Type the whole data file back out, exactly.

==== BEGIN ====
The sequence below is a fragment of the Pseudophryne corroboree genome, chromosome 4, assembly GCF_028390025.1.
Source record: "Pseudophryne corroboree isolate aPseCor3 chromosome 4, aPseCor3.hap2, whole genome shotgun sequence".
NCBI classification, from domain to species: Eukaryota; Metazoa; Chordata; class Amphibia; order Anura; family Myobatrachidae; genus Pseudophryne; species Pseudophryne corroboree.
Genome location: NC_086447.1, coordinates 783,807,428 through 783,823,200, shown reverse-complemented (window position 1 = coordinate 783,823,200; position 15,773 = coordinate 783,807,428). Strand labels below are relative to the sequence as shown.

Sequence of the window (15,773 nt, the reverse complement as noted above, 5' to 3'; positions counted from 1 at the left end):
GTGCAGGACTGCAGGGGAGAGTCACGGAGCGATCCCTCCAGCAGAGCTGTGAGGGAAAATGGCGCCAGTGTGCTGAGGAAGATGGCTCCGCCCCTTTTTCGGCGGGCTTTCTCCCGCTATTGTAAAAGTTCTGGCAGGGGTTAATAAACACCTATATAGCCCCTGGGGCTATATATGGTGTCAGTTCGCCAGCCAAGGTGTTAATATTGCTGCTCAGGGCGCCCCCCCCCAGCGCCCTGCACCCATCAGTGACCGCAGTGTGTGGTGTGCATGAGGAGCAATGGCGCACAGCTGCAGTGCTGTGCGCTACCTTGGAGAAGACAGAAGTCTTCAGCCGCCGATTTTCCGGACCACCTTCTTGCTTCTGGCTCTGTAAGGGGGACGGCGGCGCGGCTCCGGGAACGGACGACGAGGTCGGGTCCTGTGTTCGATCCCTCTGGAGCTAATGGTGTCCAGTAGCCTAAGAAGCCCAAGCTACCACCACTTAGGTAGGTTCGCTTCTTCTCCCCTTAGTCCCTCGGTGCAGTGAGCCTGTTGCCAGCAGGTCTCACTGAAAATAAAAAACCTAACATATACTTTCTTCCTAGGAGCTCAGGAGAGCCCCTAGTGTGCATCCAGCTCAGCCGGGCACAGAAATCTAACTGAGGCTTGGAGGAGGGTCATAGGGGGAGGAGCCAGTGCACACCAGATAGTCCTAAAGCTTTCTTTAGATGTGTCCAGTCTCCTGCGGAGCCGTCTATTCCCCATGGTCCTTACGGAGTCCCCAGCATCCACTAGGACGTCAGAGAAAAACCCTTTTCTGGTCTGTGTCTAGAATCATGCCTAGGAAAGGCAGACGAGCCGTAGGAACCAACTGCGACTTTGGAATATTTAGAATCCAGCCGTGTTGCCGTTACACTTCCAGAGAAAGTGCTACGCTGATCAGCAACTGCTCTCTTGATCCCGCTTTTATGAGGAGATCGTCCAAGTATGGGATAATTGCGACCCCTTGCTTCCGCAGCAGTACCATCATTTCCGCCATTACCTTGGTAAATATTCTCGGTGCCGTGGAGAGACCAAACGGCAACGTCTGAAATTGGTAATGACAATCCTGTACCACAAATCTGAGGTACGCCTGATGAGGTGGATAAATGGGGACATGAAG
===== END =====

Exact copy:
The sequence below is a fragment of the Pseudophryne corroboree genome, chromosome 4, assembly GCF_028390025.1.
Source record: "Pseudophryne corroboree isolate aPseCor3 chromosome 4, aPseCor3.hap2, whole genome shotgun sequence".
NCBI classification, from domain to species: Eukaryota; Metazoa; Chordata; class Amphibia; order Anura; family Myobatrachidae; genus Pseudophryne; species Pseudophryne corroboree.
Genome location: NC_086447.1, coordinates 783,807,428 through 783,823,200, shown reverse-complemented (window position 1 = coordinate 783,823,200; position 15,773 = coordinate 783,807,428). Strand labels below are relative to the sequence as shown.

Sequence of the window (15,773 nt, the reverse complement as noted above, 5' to 3'; positions counted from 1 at the left end):
GTGCAGGACTGCAGGGGAGAGTCACGGAGCGATCCCTCCAGCAGAGCTGTGAGGGAAAATGGCGCCAGTGTGCTGAGGAAGATGGCTCCGCCCCTTTTTCGGCGGGCTTTCTCCCGCTATTGTAAAAGTTCTGGCAGGGGTTAATAAACACCTATATAGCCCCTGGGGCTATATATGGTGTCAGTTCGCCAGCCAAGGTGTTAATATTGCTGCTCAGGGCGCCCCCCCCCAGCGCCCTGCACCCATCAGTGACCGCAGTGTGTGGTGTGCATGAGGAGCAATGGCGCACAGCTGCAGTGCTGTGCGCTACCTTGGAGAAGACAGAAGTCTTCAGCCGCCGATTTTCCGGACCACCTTCTTGCTTCTGGCTCTGTAAGGGGGACGGCGGCGCGGCTCCGGGAACGGACGACGAGGTCGGGTCCTGTGTTCGATCCCTCTGGAGCTAATGGTGTCCAGTAGCCTAAGAAGCCCAAGCTACCACCACTTAGGTAGGTTCGCTTCTTCTCCCCTTAGTCCCTCGGTGCAGTGAGCCTGTTGCCAGCAGGTCTCACTGAAAATAAAAAACCTAACATATACTTTCTTCCTAGGAGCTCAGGAGAGCCCCTAGTGTGCATCCAGCTCAGCCGGGCACAGAAATCTAACTGAGGCTTGGAGGAGGGTCATAGGGGGAGGAGCCAGTGCACACCAGATAGTCCTAAAGCTTTCTTTAGATGTGTCCAGTCTCCTGCGGAGCCGTCTATTCCCCATGGTCCTTACGGAGTCCCCAGCATCCACTAGGACGTCAGAGAAAAACCCTTTTCTGGTCTGTGTCTAGAATCATGCCTAGGAAAGGCAGACGAGCCGTAGGAACCAACTGCGACTTTGGAATATTTAGAATCCAGCCGTGTTGCCGTTACACTTCCAGAGAAAGTGCTACGCTGATCAGCAACTGCTCTCTTGATCCCGCTTTTATGAGGAGATCGTCCAAGTATGGGATAATTGCGACCCCTTGCTTCCGCAGCAGTACCATCATTTCCGCCATTACCTTGGTAAATATTCTCGGTGCCGTGGAGAGACCAAACGGCAACGTCTGAAATTGGTAATGACAATCCTGTACCACAAATCTGAGGTACGCCTGATGAGGTGGATAAATGGGGACATGAAG